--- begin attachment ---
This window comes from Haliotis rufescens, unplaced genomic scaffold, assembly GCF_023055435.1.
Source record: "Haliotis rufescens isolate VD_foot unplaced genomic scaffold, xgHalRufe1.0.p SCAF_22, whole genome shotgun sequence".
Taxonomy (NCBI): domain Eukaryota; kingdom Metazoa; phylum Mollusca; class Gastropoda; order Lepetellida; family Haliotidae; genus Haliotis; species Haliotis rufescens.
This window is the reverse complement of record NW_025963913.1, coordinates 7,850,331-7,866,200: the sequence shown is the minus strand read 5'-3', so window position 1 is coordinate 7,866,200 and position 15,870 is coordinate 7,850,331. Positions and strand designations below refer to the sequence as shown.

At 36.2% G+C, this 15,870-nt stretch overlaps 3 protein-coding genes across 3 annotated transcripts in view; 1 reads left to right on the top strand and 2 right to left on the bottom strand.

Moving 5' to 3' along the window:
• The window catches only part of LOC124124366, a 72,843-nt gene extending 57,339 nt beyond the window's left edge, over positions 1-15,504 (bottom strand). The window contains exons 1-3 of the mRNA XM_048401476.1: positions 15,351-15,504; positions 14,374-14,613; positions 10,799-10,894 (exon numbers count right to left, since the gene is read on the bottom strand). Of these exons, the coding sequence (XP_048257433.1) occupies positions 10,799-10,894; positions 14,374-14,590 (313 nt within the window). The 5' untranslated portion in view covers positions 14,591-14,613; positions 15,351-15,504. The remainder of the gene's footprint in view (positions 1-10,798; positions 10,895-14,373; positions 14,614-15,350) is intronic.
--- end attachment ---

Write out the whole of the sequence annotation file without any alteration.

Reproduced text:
This window comes from Haliotis rufescens, unplaced genomic scaffold, assembly GCF_023055435.1.
Source record: "Haliotis rufescens isolate VD_foot unplaced genomic scaffold, xgHalRufe1.0.p SCAF_22, whole genome shotgun sequence".
Taxonomy (NCBI): domain Eukaryota; kingdom Metazoa; phylum Mollusca; class Gastropoda; order Lepetellida; family Haliotidae; genus Haliotis; species Haliotis rufescens.
This window is the reverse complement of record NW_025963913.1, coordinates 7,850,331-7,866,200: the sequence shown is the minus strand read 5'-3', so window position 1 is coordinate 7,866,200 and position 15,870 is coordinate 7,850,331. Positions and strand designations below refer to the sequence as shown.

At 36.2% G+C, this 15,870-nt stretch overlaps 3 protein-coding genes across 3 annotated transcripts in view; 1 reads left to right on the top strand and 2 right to left on the bottom strand.

Moving 5' to 3' along the window:
• The window catches only part of LOC124124366, a 72,843-nt gene extending 57,339 nt beyond the window's left edge, over positions 1-15,504 (bottom strand). The window contains exons 1-3 of the mRNA XM_048401476.1: positions 15,351-15,504; positions 14,374-14,613; positions 10,799-10,894 (exon numbers count right to left, since the gene is read on the bottom strand). Of these exons, the coding sequence (XP_048257433.1) occupies positions 10,799-10,894; positions 14,374-14,590 (313 nt within the window). The 5' untranslated portion in view covers positions 14,591-14,613; positions 15,351-15,504. The remainder of the gene's footprint in view (positions 1-10,798; positions 10,895-14,373; positions 14,614-15,350) is intronic.